Europe has failed to learn lessons of anti-Semitism, Shaked says, pointing finger at UK Labor

The justice minister was speaking at a symposium marking 80 years since the Nuremberg race laws and 70 years since the Nuremberg trial.

May 4, 2016 14:27
2 minute read.
Ayelet Shaked Poland

Ayelet Shaked speaks at Nuremberg Symposium in Krakow, Poland . (photo credit: YOSSI ZELIGER,MOSHE MILNER)


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KRAKOW – Justice Minister Ayelet Shaked called Wednesday on UK Labor leader Jeremy Corbyn to take a loud and clear stand and end the political career of any member of his party guilty of anti-Semitism, which she said is alive and well in Europe today.

“I call on the United Kingdom Labor leader Jeremy Corbyn to state clearly the Labor’s commitment to fighting anti-Semitism. Mr. Corbyn must clarify that anti-Semitic comments are not within legitimate political debate, and that anti-Semitic views should end a politician’s career and disqualify [him] from any future public office,” Shaked said, referencing the recent scandal in the Labor Party over anti-Israel comments made by former London mayor Ken Livingstone, MK Naz Shah and others. She also called on European leaders to “heed the British lesson and affirm that anti-Semitism is unacceptable.”

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“Make no mistake,” she said in comments that appeared to be directed at certain European countries, “the Israeli government cherishes our strong and warm relationship with friendly nations... but we will not compromise our sovereignty. We will maintain our might, defend our borders and secure our citizens.”

The justice minister was speaking at a symposium marking 80 years since the Nuremberg race laws and 70 years since the Nuremberg trials that was organized by the March of the Living International, the Raoul Wallenberg Center for Human Rights and Krakow’s Jagiellonian University, the same university, she noted, where her husband’s grandfather had studied law before leaving for Palestine in the 1930s. He was, she said, the only member of his family to have survived the Holocaust.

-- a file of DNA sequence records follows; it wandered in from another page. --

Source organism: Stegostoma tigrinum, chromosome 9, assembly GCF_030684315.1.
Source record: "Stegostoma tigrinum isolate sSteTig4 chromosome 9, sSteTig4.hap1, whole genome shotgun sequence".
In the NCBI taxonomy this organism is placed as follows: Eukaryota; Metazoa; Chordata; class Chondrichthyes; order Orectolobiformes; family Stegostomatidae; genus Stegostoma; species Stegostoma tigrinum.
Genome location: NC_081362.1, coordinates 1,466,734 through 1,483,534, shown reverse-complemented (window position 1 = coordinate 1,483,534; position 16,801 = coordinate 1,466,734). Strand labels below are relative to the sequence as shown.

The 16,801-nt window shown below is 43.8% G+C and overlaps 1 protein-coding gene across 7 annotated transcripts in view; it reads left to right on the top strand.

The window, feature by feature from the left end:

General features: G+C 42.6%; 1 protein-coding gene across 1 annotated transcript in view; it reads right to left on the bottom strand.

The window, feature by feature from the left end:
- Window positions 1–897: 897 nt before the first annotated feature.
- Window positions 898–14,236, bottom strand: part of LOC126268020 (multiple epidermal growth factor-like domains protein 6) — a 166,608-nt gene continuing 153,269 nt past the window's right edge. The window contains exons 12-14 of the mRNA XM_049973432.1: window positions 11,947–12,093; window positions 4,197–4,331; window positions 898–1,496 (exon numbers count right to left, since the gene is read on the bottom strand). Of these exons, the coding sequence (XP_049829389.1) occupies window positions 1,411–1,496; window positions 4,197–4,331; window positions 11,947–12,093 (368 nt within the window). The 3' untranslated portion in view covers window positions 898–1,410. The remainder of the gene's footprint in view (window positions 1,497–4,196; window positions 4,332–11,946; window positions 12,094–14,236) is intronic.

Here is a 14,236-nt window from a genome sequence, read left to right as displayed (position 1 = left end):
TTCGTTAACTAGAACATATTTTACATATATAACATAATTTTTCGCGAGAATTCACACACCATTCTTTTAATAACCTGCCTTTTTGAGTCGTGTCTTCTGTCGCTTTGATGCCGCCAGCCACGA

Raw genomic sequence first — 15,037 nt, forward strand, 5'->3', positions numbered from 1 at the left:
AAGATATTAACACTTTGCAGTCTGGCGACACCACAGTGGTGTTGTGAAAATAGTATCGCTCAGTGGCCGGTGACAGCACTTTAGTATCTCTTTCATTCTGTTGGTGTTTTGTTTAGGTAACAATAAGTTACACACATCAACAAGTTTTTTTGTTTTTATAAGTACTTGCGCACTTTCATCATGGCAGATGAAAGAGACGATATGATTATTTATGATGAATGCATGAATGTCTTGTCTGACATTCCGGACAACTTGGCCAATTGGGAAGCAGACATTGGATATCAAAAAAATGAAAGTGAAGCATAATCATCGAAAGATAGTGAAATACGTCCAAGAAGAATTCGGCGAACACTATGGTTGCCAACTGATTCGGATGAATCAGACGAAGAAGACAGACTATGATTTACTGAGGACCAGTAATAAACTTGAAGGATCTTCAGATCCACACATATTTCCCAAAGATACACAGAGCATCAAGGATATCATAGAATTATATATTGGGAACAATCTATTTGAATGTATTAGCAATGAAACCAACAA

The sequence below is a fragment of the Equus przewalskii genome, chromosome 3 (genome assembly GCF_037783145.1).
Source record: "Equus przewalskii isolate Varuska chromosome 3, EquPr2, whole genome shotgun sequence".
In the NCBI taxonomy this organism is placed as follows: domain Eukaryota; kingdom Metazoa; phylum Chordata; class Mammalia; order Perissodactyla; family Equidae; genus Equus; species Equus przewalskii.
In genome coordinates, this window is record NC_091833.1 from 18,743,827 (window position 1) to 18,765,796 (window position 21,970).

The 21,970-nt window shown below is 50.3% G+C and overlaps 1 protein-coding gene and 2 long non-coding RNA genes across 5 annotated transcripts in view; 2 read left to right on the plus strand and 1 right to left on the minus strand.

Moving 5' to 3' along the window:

Shaked questioned whether Europe had learned the lessons of the Holocaust and charged that anti-Semitism continues unabated on the continent.

“We can witness anti-Semitism today; in fact, the anti-Semitic voices seem to get louder and stronger still,” she said. “There are Holocaust deniers, and others wish to slander Israel and blame it for all the world’s travails. We witness anti-Semitic attacks in the heart of Europe. We hear anti-Semitic slanders in European media. We feel anti-Semitic hatred in the continent that should have learned.”

Shaked said that unlike the period of the Holocaust, the Jews now have a state and that this is “an era of Jewish power.”

“Some of our detractors may find that notion offensive,” she added. “But like other nations, Jews now exercise power. Yes, we exercise power ethically yet resolutely."

“We are committed to the defense and security of the Jewish people,” Shaked continued. “Israel was founded on the premise of offering a safe haven for the Jews. We shall never depend on others for our survival. We will determine our own destiny. We must defend ourselves because others failed to help us.”

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